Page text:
He said the opposition lawmakers penchant to resort violence on any disagreement in parliament should a cause for concern for the country.
Violence from NDC MPs in Parliament is becoming unacceptable - Oppong Nkrumah
The Minister of Information, Kojo Oppong Nkrumah has described the recent brawls in Parliament as very unfortunate.
Speaking on the mid day news on TV3 Tuesday December 21, the Ofoase Ayirebi lawmaker said “The first thing we need to is that, we need to deal with the growing conduct of some Members of Parliament that whenever they do not agree with with something, whether it is the Speaker’s rule or a position of the executive or a position of Member of parliament, they resort to violence and physical attacks in the chamber.
“That is the reason for which we have had to adjourn today because today, Mr Speaker is still not in the House, we are not able to proceed with business without rancor because what it would mean is that the First Deputy Speaker or the Second Deputy Speaker would have to take the Chair. Under the circumstances if a matter comes up to a vote and he chooses to exercise his casting votes which he is entitled to, our colleagues on the other side will resort to violence .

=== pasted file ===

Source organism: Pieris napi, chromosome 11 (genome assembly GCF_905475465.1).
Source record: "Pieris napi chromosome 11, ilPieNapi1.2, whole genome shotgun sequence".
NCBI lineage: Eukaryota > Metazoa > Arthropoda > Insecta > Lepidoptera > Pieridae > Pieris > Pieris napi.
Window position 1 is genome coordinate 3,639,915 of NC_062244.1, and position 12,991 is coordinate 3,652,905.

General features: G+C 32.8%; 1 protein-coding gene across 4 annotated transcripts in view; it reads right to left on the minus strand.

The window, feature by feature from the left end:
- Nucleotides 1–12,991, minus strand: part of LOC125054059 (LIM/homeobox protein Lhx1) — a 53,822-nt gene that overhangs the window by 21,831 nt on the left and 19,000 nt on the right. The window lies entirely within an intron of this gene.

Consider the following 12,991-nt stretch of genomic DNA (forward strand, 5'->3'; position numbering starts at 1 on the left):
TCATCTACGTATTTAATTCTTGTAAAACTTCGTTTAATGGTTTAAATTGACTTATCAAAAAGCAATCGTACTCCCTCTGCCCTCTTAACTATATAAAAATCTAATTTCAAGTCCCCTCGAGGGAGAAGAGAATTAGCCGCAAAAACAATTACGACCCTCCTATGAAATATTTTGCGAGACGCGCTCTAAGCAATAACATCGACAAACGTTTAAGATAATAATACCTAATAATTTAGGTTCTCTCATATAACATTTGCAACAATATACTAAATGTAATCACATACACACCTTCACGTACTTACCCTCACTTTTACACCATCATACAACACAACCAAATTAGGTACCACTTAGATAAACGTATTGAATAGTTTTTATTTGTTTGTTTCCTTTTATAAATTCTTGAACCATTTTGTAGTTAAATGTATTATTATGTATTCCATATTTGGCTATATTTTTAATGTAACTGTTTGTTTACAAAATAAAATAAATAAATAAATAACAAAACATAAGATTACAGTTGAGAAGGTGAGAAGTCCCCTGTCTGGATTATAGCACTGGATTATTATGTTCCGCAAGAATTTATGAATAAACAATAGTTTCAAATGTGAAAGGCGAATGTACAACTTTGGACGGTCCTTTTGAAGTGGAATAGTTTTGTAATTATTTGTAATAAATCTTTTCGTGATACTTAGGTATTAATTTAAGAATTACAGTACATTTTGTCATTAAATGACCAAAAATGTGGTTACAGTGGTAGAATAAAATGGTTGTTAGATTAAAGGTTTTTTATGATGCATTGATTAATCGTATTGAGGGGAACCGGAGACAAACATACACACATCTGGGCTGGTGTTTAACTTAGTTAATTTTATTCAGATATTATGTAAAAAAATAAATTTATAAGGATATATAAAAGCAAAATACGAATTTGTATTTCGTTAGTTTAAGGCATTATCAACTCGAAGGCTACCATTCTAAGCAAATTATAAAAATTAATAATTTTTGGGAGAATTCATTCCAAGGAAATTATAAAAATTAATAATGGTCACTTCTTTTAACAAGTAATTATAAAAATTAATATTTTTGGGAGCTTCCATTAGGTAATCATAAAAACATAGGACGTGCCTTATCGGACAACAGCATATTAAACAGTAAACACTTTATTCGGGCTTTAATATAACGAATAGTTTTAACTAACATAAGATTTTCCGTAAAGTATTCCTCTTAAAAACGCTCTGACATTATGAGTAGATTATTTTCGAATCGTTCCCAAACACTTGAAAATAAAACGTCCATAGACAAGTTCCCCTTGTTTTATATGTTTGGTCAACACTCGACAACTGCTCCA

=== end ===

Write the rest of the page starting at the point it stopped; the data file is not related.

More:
“Everybody now sees it clearly, so what next is that the Republic of Ghana needs to address this situation where some Members of Parliament resort to violence as a way of expressing their displeasure. It is totally unacceptable, totally uncalled for. The Marshals department under the leadership the Speaker has to have a handle of this because it doesn’t matter that today, it is e-levy, tomorrow it could be anything and when some particular member of Parliament is not happy with it then there will be a resort to violence and fisticuffs, that is what next to be dealt with.”
Lawmakers from both sides of the house engaged in brawl last night over the final passage of the levy.
Members of the opposition prevented the First Deputy Speaker of Parliament, Joe Osei Owusu from casting a vote on the levy.
The free-for-all fight started when First Deputy Speaker, Joe Osei-Owusu, who was presiding over the business of the house in the absence of Speaker Alban Bagbin, attempted to also cast his ballot on whether or not the e-levy bill should be considered under a certificate of urgency.
Parliament has currently adjourned to January 18 for the Christmas and New Year holidays and also for broader consultations on the controversial e-levy.
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